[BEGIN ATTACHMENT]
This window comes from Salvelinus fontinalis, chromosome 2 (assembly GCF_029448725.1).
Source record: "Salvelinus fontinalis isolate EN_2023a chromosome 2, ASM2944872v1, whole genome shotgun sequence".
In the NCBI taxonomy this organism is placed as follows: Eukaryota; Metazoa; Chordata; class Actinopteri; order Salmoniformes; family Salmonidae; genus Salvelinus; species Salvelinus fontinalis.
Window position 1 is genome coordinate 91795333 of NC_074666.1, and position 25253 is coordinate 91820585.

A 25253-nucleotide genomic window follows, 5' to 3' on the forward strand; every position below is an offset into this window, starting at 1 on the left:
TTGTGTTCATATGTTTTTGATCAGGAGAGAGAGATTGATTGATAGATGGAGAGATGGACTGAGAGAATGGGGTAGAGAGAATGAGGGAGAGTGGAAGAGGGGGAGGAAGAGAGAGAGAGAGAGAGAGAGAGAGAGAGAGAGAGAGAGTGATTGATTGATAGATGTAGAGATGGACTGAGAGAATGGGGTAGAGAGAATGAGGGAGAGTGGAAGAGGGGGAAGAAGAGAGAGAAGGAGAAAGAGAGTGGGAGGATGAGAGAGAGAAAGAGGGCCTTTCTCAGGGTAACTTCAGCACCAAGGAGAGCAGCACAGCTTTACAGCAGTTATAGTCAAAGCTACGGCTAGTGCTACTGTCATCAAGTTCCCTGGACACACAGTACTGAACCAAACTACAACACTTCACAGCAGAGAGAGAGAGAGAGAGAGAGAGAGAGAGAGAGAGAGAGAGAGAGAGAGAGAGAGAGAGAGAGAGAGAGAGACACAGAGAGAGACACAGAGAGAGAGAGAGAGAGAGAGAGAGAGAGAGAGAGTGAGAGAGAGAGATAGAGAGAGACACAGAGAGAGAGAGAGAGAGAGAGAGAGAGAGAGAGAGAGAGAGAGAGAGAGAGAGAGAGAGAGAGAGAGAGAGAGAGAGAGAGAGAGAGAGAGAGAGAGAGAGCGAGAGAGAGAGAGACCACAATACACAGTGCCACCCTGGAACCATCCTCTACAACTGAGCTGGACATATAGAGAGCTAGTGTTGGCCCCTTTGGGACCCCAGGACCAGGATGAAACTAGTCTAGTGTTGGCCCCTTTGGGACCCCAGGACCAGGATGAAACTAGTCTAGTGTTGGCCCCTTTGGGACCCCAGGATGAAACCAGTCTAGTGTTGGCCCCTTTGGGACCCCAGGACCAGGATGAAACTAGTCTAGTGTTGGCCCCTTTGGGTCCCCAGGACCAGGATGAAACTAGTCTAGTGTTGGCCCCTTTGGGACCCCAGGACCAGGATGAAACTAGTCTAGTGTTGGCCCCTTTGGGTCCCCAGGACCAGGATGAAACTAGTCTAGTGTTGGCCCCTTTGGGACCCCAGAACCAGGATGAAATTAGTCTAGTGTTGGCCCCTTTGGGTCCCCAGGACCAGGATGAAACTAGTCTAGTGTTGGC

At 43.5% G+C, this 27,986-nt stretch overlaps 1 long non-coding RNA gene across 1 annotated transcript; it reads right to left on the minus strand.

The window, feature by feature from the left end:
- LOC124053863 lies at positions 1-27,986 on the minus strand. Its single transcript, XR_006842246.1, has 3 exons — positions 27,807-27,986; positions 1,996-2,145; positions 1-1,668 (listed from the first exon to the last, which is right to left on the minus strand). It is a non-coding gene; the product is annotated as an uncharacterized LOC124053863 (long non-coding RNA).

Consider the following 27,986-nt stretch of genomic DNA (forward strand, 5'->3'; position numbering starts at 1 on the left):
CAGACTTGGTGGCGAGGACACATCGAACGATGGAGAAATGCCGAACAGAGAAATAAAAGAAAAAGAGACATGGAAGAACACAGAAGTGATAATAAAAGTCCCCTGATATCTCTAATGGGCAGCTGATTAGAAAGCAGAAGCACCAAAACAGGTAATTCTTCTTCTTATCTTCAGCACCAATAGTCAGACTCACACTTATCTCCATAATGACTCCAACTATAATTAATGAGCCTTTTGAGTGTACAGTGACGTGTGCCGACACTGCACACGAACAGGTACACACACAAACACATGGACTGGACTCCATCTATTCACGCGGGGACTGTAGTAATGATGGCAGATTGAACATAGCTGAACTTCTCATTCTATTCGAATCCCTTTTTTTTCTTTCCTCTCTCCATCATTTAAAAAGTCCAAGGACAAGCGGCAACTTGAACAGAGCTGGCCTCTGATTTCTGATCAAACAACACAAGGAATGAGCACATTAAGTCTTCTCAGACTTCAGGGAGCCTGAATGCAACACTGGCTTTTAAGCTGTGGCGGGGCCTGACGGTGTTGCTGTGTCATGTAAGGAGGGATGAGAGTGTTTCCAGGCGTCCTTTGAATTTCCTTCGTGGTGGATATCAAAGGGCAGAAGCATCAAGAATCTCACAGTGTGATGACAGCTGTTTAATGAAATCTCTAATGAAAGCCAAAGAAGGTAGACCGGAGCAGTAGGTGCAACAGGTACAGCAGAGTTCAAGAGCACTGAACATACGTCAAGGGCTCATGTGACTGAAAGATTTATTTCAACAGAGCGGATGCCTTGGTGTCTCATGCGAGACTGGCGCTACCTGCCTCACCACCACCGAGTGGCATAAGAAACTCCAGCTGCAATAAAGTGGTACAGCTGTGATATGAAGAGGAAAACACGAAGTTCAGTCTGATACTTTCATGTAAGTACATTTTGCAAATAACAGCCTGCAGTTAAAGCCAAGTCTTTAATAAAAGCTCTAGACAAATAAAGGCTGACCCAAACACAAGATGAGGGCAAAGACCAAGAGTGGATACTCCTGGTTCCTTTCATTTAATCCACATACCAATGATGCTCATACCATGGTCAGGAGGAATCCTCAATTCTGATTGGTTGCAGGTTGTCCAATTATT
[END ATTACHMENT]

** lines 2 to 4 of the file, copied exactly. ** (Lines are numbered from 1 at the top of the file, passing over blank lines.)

Source record: "Salvelinus fontinalis isolate EN_2023a chromosome 2, ASM2944872v1, whole genome shotgun sequence".
In the NCBI taxonomy this organism is placed as follows: Eukaryota; Metazoa; Chordata; class Actinopteri; order Salmoniformes; family Salmonidae; genus Salvelinus; species Salvelinus fontinalis.
Window position 1 is genome coordinate 91795333 of NC_074666.1, and position 25253 is coordinate 91820585.